Lara Lillibridge’s debut memoir, Girlish, bears the weighty subtitle “Growing Up in a Lesbian Home,” but she’s clear from the start that she has no universal statements to make about the children of gay parents. Girlish is not an exercise in either denigrating or defending the validity of families like Lillibridge’s–though she also acknowledges that those interpretations will be made whether she leaves room for them or not. When writing about being raised by lesbians, Lillibridge says, “It seems like there is no way to just write [my] story without becoming someone’s poster child.”
Throughout the narrative of her childhood–told, unusually, in the third person–the author resists easy generalizations and too-broad takeaways about families like hers. She doesn’t back away from the intimate, sometimes upsetting details of being raised in a home governed by the unpredictable outbursts of her bipolar stepmother, with a mother who often left the house rather than watch her partner verbally and sometimes physically assault her children, and a father whose residence in Alaska only underscored his emotional distance. Lillibridge is likewise unflinching in her depiction of the effects of neglect and trauma in her adolescence, played out through risky sexual behavior and substance use.
But Girlish is far from gratuitous or exploitative; even in the story’s darkest moments, Lillibridge writes with extraordinary compassion for everyone involved. After describing the attack from her stepmother that culminated in Lillibridge running away from home, she detours into a present-day phone call in which her stepmother describes the altercation as she remembers it. “I felt it was important to show her side,” Lillibridge tells INTO. In this section, and elsewhere throughout the book, the narrative loops back on itself: telling the story of being told a story she’s already told, Lillibridge weaves the conflicting perspectives into a story of their own.
Girlish is challenging to read–as a parent, as a former adolescent girl, and most especially as a gay parent with mental illness. It’s populated by terrors I remember from my own childhood and those I fear for my daughter. Lillibridge knows that her story can all too easily be manipulated to illustrate the supposed evils of LGBTQ families, of divorce, of mental illness, but the lesson she offers is much more nuanced than that. Lillibridge understands–as she demonstrates in the above anecdote about the fight with her stepmother–that the stories we hear, and the way we hear them, become part of our own stories. She is thoughtful about the ways in which her own storytelling will shape future histories: her own, her children’s, her readers’, even her parents’.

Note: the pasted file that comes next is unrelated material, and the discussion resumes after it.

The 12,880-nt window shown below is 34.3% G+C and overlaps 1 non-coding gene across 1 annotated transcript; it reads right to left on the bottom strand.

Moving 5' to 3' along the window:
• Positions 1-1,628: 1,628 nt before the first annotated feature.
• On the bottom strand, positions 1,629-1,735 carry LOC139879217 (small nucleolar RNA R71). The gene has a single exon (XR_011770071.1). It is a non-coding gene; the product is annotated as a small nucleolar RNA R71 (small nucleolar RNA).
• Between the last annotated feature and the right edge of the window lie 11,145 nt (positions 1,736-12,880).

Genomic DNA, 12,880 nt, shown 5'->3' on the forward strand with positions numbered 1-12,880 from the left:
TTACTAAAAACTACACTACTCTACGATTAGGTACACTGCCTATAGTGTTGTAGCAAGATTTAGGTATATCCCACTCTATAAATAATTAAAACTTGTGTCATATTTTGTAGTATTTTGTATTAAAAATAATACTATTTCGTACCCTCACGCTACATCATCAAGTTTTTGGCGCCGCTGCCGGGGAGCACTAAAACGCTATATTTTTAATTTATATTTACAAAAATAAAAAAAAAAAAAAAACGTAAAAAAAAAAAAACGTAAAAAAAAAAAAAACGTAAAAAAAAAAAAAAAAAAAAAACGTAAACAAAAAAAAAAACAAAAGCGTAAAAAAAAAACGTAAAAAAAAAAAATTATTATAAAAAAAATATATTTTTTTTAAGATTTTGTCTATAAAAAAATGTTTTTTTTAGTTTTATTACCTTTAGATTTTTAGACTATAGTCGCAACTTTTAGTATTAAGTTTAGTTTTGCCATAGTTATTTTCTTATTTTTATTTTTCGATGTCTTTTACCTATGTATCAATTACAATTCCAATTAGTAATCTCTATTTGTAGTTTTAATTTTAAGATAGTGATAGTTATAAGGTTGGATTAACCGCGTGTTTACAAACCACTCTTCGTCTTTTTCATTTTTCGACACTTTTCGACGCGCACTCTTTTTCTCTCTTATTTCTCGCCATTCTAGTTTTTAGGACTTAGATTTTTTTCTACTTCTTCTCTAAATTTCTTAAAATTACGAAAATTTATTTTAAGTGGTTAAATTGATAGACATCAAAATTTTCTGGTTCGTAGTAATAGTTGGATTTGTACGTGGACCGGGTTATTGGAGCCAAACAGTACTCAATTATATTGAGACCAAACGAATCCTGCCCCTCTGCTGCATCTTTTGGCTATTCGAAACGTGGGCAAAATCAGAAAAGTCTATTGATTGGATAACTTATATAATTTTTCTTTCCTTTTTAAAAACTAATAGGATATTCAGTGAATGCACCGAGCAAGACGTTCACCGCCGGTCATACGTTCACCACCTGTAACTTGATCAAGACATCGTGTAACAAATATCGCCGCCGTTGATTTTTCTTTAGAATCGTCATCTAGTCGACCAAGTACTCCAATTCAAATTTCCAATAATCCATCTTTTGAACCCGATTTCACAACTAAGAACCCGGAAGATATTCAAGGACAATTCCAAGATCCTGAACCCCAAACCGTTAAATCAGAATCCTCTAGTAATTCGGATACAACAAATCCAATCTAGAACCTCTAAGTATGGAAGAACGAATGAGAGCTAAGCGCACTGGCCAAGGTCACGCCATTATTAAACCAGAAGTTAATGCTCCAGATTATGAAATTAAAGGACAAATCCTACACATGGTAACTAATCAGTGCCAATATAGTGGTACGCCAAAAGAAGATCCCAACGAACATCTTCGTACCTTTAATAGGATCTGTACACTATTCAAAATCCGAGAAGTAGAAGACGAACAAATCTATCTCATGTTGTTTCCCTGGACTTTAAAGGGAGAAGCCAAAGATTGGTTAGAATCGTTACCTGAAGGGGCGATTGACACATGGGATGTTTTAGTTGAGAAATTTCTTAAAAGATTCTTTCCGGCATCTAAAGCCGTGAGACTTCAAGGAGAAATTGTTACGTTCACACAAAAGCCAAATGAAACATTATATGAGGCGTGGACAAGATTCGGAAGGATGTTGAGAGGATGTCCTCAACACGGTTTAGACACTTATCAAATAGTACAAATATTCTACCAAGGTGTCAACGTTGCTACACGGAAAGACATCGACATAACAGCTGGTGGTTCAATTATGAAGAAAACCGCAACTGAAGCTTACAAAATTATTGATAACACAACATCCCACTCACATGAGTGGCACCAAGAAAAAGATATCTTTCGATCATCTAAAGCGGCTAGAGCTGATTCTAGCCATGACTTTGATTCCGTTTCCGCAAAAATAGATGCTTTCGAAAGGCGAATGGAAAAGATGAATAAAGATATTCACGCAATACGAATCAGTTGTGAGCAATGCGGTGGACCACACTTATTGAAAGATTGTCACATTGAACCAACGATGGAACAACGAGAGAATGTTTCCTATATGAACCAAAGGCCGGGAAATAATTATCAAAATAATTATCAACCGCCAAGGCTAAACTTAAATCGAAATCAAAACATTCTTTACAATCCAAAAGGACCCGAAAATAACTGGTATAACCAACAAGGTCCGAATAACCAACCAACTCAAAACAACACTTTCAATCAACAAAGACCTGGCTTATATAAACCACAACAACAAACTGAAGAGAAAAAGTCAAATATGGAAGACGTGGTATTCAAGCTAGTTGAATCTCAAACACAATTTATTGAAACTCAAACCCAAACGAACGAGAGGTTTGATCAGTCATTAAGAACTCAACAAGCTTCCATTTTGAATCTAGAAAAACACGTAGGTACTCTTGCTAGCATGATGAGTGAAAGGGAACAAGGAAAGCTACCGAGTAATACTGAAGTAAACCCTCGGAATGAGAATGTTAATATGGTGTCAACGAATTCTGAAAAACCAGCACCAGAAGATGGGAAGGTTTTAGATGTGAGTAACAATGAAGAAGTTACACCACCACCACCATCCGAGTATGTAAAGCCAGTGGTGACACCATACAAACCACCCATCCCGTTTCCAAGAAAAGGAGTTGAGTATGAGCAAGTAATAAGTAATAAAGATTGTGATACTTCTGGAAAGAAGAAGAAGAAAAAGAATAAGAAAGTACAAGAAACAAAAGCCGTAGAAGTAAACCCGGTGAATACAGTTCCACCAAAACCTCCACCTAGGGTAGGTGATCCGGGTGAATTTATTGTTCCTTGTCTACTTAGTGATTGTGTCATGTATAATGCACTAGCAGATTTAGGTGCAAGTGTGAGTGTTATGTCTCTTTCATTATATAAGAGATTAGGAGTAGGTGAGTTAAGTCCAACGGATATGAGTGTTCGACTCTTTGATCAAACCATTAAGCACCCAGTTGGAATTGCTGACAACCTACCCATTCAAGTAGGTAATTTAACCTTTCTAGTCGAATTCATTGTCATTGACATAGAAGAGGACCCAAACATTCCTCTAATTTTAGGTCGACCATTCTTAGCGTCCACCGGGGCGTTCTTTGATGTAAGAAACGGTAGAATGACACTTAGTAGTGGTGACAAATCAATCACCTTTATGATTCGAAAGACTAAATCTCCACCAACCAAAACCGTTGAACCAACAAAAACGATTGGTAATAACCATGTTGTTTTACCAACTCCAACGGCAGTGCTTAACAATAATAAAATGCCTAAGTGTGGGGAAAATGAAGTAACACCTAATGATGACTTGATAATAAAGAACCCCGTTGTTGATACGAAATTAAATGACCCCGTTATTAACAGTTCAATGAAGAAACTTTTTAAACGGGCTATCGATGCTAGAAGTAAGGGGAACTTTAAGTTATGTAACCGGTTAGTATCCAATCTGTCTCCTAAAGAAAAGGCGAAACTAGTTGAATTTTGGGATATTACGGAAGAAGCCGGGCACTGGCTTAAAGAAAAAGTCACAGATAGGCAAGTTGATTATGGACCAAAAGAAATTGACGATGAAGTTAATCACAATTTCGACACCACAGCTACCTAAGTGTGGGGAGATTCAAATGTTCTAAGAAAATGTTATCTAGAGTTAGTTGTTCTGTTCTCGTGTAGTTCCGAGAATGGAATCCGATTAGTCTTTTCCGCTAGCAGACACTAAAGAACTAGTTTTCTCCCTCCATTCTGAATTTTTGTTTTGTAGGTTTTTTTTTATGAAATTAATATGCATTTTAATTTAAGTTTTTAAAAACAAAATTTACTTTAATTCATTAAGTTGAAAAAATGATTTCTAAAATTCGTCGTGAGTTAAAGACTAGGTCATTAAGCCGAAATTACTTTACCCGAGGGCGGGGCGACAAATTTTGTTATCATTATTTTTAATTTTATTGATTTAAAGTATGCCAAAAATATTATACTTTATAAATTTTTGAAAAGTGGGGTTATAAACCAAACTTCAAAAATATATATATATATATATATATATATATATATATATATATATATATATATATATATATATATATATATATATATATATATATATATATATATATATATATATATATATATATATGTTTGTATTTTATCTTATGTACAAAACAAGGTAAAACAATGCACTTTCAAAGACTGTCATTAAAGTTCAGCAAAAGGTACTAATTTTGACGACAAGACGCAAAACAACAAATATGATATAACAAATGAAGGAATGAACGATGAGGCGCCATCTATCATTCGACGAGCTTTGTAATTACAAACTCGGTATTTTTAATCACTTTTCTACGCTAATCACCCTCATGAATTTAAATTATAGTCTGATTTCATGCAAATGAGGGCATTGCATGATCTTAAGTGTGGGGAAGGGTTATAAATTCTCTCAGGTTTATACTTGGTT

“Will my children hate me for being gay, do you think?”
Of course that’s the question–one of the questions, anyway–that Girlish tries to answer. It’s also the question Lillibridge’s now-teenage protagonist, named simply “Girl,” is asked by her boss on her first day at a new job. Lillibridge says, “She’d come to learn that his question–about his children hating him–was the first question every gay parent would ask her.” But the reassurance that those parents, that boss, and readers are looking for, the vindication, some proof that our children are just as happy as the children of straight people–that’s not what Lillibridge has to offer.
“Well, yes, they will,” Girl tells her boss. “But if you weren’t gay they’d hate you for something else.”
This is the heart of Lillibridge’s story: that being a parent is hard, that being a child is hard, that being a family is an incredible struggle of balancing so many conflicting needs and hopes and fears. When she talks about her mother and stepmother, she says, “…the air is thickened with the expectation and hope of a generation of lesbian parents,” but it isn’t Lillibridge’s job, nor is it her goal, to assuage an entire culture’s prejudices against LGBTQ families.
Girlish resists any attempt to generalize from it, but still invites the reader to identify. The memoir’s title itself–and especially the subtitle–gesture toward the idea of an archetypal girlhood, an ideal of home. In much the same way, Lillibridge’s third-person narration and refusal to use names for the main characters in the story–they are instead called “Brother,” “Mother,” “Stepmother”–presents the reader with an interesting conflict: a specific, detailed character whose name is a blank slate.
“I think all memoir seeks to be universal, while at the same time we can only tell our own story,” Lillibridge says. By writing in the third person, she relinquishes a bit of control over herself as a character, opening the possibility for readers to relate more fully. “My hope is that someone else out there who needs to see a family like theirs will see it in the book,” she continues.
Because according to Lillibridge, it was the isolation of her childhood–not her mother’s orientation or even her stepmother’s abuse–that weighed on her the most. Her parents being closeted made it difficult to seek support in dealing with her stepmother’s volatility.
“I couldn’t really talk about my family to anyone,” she tells INTO, because the fact that her parents were together was supposed to be a secret. “It would have been very beneficial if I had known what was going on and who I was allowed to talk to about it, what was a safe place to talk about it.”
The act of telling one’s story is powerful; denied that outlet, we struggle to make sense of what has happened to us or move past it.
Through her writing, Lillibridge has found the safe space to shape the narrative of her own life, and hopefully allow others to do the same.
“I’ve gotten to the point of closure,” she says “It’s a story that lives on the page more than it haunts me.”